This op-ed of mine just came out in the International Herald Tribune.
After seven lean years, Israeli-Palestinian peace talks are back on the agenda for a planned summit meeting next month in Annapolis, Maryland. Intriguingly, the return of the peace process coincides with an unusual public debate taking place in America regarding the U.S.-Israel relationship following the attention received by a book about the Israel lobby.
The debate triggered by the authors, Stephen Walt and John Mearsheimer, has understandably touched on raw emotions and too often degenerated into name-calling. But it has also aired a rather important question: Is the special relationship as currently pursued actually healthy for either Israel or America?
Addressing that challenge and achieving a constructive outcome in Annapolis are two sides of the same coin. Of course the Palestinians too will have a say in how things unfold, but the undeniable asymmetry between occupier and occupied places the onus on the former, and its enabler.
On the Israel side, the relationship delivers the very dubious luxury of misbehavior without consequences. It also denies Israel's leaders an external impetus and excuse for taking necessary, if unpopular steps.
Settlements, land confiscations, the resulting anger, violence and internal moral decay: Many Israelis now recognize that the entire accessories catalog of a continued occupation is terribly self-destructive.
But instead of organizing an intervention, Israel's best friend indulges the addiction. The fiction is maintained that Israel can coexist snugly with greater Israel; and the Muslim world, from Sahara to Sumatra, is fed the daily bloody Palestinian soap opera.
On the U.S. side, the relationship encourages Lilliputian politics on an issue that, especially post 9/11, touches defining foreign policy and security concerns. The failed framing of the war on terror, for instance, becomes more difficult to recast.
To address the root causes and legitimate grievances that facilitate anti-American mobilization and jihadi recruitment and embarrass allies requires a recognition of the role of the Israeli occupation. If that is a "no go" area for politicians, then the pushback against current policy is severely handicapped.
The choice is not an unattractive and unrealistic all-or-nothing, America as Israel's best friend or America turning its back on Israel. Rather, can the special relationship be deployed to more mutually beneficial effect with the United States, at Annapolis for instance, vigorously pushing a dignified two-state solution and engaging if necessary with stakeholders that are shunned by Israel?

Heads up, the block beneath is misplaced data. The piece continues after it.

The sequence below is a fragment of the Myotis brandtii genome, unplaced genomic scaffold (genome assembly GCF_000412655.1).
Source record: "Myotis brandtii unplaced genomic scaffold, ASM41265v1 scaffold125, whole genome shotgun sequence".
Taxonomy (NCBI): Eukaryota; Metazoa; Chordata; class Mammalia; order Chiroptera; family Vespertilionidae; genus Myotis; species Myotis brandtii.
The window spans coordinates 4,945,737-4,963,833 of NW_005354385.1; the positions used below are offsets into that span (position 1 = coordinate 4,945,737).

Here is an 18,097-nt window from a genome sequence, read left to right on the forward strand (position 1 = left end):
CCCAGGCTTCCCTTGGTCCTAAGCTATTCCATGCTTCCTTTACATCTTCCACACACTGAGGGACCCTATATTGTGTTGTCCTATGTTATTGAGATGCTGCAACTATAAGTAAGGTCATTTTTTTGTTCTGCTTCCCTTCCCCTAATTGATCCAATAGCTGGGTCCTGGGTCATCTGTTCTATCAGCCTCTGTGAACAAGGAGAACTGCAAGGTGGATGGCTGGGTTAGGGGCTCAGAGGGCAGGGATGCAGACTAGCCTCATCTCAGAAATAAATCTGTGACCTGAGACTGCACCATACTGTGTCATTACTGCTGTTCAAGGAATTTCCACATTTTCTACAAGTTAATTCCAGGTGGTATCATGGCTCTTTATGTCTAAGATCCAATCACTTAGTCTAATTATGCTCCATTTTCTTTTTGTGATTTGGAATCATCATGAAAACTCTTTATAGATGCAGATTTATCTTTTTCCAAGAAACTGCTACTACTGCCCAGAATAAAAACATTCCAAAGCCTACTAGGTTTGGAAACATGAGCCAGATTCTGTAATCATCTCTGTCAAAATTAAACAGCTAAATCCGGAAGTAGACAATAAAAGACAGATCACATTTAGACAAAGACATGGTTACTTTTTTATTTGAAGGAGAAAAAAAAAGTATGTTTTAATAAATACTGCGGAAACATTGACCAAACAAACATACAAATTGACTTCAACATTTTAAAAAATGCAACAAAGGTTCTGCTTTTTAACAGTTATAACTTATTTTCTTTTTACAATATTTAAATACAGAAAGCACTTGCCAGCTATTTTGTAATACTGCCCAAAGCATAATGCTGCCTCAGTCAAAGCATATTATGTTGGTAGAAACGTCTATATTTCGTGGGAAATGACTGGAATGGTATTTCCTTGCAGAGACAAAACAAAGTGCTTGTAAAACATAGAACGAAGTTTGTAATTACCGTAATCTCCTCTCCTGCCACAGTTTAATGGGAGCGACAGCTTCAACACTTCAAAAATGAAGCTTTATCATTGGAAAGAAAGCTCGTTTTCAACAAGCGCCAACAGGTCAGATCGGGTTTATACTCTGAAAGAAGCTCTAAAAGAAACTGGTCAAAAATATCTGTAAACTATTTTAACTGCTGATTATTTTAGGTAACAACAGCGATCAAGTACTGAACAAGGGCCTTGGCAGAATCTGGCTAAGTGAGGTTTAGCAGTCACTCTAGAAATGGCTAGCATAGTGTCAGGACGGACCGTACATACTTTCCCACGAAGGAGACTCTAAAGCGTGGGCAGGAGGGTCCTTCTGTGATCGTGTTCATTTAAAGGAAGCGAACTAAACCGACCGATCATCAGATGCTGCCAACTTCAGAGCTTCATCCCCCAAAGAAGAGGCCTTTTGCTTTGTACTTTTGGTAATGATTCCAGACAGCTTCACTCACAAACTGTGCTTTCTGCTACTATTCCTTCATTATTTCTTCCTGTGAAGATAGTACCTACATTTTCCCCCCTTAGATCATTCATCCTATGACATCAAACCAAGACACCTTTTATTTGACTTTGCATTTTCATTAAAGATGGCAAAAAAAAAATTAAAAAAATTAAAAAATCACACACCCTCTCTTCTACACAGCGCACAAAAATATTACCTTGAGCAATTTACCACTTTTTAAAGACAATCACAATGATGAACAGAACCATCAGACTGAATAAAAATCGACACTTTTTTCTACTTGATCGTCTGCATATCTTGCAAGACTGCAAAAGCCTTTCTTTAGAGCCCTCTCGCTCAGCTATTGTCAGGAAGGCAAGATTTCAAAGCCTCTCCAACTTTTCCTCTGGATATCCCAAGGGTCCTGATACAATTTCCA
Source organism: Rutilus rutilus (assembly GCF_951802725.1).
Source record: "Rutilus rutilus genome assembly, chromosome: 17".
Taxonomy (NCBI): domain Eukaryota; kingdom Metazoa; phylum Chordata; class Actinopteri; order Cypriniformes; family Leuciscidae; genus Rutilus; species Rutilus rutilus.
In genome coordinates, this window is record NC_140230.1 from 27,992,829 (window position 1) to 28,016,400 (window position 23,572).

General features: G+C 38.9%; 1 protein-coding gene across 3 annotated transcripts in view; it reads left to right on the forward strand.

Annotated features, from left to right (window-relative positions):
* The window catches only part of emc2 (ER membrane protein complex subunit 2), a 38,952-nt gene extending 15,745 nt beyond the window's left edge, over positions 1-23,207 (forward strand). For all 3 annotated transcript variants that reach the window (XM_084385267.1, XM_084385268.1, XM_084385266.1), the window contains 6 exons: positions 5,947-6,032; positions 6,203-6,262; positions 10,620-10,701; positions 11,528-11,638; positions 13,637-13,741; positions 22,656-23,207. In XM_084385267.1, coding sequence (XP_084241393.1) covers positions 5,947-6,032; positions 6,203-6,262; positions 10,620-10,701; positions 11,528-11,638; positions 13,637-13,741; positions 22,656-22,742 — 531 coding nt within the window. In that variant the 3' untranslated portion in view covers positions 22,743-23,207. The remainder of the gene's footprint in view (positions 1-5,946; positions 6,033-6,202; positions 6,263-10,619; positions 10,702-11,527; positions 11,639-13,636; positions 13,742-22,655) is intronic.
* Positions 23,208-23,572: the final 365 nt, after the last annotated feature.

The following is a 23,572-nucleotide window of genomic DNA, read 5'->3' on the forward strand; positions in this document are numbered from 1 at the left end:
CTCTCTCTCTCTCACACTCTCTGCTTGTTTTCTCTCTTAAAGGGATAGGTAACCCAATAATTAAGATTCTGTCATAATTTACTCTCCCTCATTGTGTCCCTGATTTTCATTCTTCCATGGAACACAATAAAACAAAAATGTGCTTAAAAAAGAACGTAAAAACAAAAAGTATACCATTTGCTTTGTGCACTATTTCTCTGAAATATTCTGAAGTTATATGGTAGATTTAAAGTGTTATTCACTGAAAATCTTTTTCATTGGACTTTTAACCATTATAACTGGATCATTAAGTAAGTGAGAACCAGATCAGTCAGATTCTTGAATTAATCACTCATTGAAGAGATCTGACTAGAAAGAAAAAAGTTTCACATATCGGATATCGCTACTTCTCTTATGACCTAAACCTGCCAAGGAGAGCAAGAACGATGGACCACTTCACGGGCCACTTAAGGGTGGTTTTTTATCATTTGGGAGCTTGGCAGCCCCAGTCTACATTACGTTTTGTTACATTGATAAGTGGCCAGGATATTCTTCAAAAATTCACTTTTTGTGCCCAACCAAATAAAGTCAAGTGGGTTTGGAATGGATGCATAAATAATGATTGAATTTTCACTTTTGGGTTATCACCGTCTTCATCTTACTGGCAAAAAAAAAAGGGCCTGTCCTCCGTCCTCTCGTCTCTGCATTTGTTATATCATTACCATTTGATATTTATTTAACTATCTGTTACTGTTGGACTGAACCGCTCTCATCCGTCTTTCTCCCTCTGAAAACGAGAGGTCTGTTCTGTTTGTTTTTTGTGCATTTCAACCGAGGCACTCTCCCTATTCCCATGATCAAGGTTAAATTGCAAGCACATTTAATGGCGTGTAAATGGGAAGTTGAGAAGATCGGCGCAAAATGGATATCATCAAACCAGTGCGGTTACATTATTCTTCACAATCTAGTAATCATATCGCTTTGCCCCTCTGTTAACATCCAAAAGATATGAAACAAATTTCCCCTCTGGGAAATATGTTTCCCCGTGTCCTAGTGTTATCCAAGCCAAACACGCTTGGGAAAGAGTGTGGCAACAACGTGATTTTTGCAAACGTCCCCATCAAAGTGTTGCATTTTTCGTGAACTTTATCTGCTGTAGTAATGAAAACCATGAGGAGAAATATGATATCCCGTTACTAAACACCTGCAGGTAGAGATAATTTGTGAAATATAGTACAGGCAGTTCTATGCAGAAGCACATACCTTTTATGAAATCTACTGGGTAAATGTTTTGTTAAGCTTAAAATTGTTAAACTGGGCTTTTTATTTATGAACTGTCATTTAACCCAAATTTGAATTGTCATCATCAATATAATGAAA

The existing, unhelpful reality is perpetuated by many factors, but three stand out in the current terrain. First, the traditionally liberal American Jewish community has outsourced leadership on Israel-related issues to an increasingly hawkish right-wing minority. It's part diaspora guilt and identity politics, part fear mongering that is both effective and great for fundraising, and part the justifiable liberal tendency to be multi-issue, campaigning and donating across a range of worthy causes. The liberal majority often avoid the internal community headache of being progressive on Israel. Not so the single-issue Israel zealots.
A second and increasingly powerful factor is the evangelical Christian Zionist right. Their philo-Zionism has a disturbing little anti-Semitic twist to it (once the Jews are all gathered in the promised land they either die or convert), but this inconvenient truth is overlooked by those who have welcomed them as allies in the American Jewish establishment. A rich vein of populist Islamophobia also now plays into the equation.
The final factor is the strong and mutually supportive cooperation built between the neocons and their benefactors in the U.S. and certain right-wing politicians and think tanks in Israel. Benjamin Netanyahu and Natan Sharansky both have more of a constituency in Washington than in Jerusalem. These long-cultivated links have been most effectively deployed since 9/11.
The urgent challenge is to construct a competing alliance. To steal a page from the hawks' playbook, let's call it Sanity Watch. The political leadership of the center-left in both Israel and America is unlikely to rise to the challenge. The drive for a coalition of sanity may have to come from civil society.
On the Israeli side, the peace camp would need to rediscover its voice, its confidence, and to prioritize reaching out to potential allies in the United States. Americans, both Jewish and non-Jewish, will have to feel a sense of ownership of this issue. No one in history ever washed a rental car.
Although it is a stretch, the devastation and instability wrought in the region by recent policy offers a moment of opportunity. Middle East peace or the lack thereof now impacts not only American troops serving in the region, but also homeland security.
Copy writers should be able to find a popular formula that expresses Israeli-Palestinian conflict resolution as a vital U.S. interest. And for American Jews there might be an additional impetus: saving Israel from the slow death of occupation deluxe. For all its influence and - for argument's sake - good intentions, the existing "pro-Israel" community has not helped deliver what is most vital for Israel's future: permanent agreed borders and an end of conflict. Sanity Watch has its marching orders.